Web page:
Malakai Black Talks About His Childhood Inspiring His Current AEW Gimmick

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AEW star Malakai Black was recently interviewed by CBS Sports as he spoke about how his own childhood was a huge inspiration for his current “House of Black” gimmick, and more. You can check out some highlights from the interview below:

On have an occult character and where the inspiration came from: “I’m big into tattoo culture. I’m very much into the alternative music scene. It’s predominately black metal and hardcore. I have a fascination with the occult because I grew up in a certain household that had some very disturbing and interesting things. So I know how to live these cult-like characters because I grew up with it. I understand this. This is part of myself that I can put into these characters. Within a year, two years from that it started taking off. It has to contain an essence of yourself. I do think that when you grow up, you start to understand a lot more of yourself. Especially your past traumas. You start to acknowledge and you start to overcome. And when you overcome them, you can draw from them. You know they don’t fight against you. They work with you … The older you get, the more you understand yourself.”

On why he doesn’t talk about his past much: “Obviously, this is stuff that’s being asked more, but the problem is a lot of these people are still alive and, a lot of them, they changed their ways. So I don’t feel comfortable talking about it. I don’t want their hard work to be slapped in the face because I felt the need to talk about it on a platform. These people have worked really hard to not be in that position.”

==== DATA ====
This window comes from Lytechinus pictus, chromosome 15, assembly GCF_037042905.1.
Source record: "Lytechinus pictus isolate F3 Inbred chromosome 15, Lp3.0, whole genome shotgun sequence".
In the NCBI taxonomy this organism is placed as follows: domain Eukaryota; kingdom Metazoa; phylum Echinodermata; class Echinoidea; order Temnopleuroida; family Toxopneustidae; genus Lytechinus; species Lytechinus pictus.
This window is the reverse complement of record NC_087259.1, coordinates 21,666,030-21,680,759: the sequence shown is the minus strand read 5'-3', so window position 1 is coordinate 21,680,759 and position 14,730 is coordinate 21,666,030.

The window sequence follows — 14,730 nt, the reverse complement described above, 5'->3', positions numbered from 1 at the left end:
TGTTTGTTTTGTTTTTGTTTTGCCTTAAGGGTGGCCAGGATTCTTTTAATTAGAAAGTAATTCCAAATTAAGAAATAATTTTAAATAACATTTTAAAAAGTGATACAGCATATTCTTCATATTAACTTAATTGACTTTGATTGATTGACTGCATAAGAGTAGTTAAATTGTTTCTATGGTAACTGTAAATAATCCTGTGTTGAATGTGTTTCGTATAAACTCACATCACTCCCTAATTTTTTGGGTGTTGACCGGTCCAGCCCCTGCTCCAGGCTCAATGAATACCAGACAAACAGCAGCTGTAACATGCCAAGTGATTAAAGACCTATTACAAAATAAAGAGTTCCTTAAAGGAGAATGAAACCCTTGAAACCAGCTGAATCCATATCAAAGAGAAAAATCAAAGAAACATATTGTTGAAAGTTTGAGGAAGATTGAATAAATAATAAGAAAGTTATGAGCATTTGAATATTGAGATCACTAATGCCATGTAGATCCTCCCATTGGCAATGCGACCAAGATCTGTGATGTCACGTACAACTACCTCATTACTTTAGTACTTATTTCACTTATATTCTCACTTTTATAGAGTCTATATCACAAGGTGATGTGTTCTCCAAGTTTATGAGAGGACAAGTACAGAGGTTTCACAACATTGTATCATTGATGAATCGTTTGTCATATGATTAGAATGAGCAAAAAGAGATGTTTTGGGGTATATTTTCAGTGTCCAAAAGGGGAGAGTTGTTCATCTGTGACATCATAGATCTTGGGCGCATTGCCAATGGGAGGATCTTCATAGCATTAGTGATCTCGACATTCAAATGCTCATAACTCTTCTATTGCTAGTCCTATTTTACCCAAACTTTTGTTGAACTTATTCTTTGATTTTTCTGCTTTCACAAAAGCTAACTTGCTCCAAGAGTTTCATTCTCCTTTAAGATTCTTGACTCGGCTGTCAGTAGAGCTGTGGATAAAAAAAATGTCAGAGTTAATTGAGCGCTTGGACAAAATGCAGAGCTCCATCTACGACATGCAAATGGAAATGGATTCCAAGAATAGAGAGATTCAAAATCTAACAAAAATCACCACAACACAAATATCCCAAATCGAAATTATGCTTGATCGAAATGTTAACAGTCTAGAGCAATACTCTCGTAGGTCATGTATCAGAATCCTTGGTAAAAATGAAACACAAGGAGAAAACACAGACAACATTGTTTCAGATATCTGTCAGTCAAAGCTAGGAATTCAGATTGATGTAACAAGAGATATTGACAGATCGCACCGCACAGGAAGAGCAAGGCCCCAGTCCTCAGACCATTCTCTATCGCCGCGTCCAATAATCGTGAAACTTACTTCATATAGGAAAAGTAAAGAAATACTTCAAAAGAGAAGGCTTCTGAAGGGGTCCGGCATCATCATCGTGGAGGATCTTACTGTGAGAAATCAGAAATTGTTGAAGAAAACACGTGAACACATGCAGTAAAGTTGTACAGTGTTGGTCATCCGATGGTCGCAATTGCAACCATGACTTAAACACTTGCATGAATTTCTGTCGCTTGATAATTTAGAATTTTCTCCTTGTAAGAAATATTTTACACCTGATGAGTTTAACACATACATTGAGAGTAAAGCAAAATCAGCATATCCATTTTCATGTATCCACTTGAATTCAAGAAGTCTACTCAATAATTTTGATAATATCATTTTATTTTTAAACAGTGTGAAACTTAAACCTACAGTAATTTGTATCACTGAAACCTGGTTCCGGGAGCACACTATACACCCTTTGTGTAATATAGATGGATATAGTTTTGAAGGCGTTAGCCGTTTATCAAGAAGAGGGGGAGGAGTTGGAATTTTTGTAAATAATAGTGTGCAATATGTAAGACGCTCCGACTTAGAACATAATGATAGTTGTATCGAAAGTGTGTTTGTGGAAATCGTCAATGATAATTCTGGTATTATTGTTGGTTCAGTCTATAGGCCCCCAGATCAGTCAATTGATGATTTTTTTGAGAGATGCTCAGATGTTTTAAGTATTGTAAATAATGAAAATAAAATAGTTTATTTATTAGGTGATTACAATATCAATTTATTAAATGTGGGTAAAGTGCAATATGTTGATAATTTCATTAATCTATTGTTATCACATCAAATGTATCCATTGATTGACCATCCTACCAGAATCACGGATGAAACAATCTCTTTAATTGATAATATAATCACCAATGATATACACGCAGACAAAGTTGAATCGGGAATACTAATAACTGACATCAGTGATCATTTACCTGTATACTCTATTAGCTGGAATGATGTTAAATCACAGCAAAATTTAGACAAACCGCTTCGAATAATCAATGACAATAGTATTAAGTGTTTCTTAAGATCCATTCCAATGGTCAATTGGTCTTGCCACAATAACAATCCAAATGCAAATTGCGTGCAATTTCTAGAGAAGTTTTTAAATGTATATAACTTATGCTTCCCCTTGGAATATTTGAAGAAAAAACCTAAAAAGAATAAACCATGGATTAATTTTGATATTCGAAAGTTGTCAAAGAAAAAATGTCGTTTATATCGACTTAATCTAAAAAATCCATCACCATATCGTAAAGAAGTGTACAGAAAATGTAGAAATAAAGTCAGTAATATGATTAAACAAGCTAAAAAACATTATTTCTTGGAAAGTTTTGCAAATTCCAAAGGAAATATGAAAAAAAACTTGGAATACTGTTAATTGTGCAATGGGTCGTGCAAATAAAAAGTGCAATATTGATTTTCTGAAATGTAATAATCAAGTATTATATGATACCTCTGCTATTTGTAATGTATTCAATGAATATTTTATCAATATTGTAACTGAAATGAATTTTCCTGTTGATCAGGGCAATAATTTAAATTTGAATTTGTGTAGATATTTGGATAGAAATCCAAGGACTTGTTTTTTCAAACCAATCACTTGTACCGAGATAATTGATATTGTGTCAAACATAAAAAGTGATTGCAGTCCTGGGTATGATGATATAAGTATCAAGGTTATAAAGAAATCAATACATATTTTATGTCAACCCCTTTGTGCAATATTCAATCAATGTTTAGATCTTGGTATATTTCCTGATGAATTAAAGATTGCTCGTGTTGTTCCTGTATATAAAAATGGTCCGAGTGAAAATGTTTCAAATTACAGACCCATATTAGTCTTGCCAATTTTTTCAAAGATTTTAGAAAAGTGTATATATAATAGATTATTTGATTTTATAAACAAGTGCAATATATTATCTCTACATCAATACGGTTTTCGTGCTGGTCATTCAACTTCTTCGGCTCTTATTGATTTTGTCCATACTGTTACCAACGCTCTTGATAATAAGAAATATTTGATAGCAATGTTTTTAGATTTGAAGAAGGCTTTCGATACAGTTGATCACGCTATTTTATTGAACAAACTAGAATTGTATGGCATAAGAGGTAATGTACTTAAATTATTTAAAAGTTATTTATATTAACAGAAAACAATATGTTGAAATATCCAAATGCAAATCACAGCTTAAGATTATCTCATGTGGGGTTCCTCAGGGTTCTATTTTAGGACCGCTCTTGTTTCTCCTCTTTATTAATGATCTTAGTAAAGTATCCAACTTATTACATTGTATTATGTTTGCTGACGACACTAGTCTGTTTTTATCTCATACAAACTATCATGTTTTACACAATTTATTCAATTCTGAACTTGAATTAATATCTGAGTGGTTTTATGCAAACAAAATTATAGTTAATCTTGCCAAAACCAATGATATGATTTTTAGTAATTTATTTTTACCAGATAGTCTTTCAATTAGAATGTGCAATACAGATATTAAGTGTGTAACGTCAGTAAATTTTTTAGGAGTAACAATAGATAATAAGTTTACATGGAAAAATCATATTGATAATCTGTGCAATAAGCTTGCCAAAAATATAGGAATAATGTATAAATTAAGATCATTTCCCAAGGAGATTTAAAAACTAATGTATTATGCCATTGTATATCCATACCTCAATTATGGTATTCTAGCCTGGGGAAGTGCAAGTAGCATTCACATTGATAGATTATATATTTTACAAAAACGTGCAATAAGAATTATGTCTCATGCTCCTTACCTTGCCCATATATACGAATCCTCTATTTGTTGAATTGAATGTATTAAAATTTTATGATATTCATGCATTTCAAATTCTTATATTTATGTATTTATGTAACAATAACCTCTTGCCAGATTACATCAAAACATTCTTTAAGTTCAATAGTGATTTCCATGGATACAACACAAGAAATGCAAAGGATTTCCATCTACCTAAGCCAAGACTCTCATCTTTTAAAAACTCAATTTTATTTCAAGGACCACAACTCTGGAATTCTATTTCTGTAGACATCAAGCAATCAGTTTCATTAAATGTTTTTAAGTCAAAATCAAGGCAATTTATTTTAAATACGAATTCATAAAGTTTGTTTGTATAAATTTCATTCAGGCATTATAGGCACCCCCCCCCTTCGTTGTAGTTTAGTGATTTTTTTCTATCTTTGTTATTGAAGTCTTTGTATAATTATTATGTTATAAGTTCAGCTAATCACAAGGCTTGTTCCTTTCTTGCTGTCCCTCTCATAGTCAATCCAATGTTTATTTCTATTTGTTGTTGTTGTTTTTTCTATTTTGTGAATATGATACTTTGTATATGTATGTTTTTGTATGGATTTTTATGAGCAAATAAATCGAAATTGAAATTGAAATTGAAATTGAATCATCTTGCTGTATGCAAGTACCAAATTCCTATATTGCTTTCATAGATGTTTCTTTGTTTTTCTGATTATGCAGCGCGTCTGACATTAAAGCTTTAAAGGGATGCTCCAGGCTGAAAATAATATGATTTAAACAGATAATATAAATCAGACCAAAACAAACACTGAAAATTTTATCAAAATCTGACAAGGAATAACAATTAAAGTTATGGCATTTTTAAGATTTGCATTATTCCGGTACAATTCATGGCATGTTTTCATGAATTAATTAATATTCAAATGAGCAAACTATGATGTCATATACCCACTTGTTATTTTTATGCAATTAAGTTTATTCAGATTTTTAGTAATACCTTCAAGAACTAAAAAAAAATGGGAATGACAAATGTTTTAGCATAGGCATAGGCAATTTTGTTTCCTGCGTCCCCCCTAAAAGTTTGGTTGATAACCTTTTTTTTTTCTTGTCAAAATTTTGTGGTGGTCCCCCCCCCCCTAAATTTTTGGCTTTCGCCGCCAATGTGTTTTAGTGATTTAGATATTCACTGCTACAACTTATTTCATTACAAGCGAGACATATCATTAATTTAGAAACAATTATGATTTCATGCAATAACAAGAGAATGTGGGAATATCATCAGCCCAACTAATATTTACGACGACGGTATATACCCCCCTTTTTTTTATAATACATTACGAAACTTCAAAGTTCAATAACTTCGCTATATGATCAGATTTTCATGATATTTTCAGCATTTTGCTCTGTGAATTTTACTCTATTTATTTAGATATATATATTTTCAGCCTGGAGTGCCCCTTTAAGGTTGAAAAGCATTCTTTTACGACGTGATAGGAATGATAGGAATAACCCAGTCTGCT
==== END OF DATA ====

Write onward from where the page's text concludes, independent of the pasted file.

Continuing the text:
On the influence of his childhood: “Parts of my family grew up with a type of religion that wasn’t common and it was a very ‘end of the world’ type religion. It was a very doomsday, you’re on this Earth so you’re a sinner. It doesn’t matter what you do. You’re sent here on Earth and you will sweat and toil. There is no love. There is no affection. There was no nothing. There was just you [and] God working for your redemption. And, hopefully, by the end of that redemption, by the end of your life, you have redeemed yourself enough so that you’ve earned a spot in paradise. The ’50s, ’60s and ’70s were such a pivotal time for a lot of people where the world started changing and opening up minds. New ideas would come in. A lot of my family was very conflicted in that ideology. It affected them in a negative way, in a way that they wanted to escape from it. So they did, but it did affect their personalities and it did affect their ways of perceiving the world because they didn’t get it because they were sheltered for so long… That religion, even back then, had cult-like tendencies. A lot of things that happened in that church were very questionable.”


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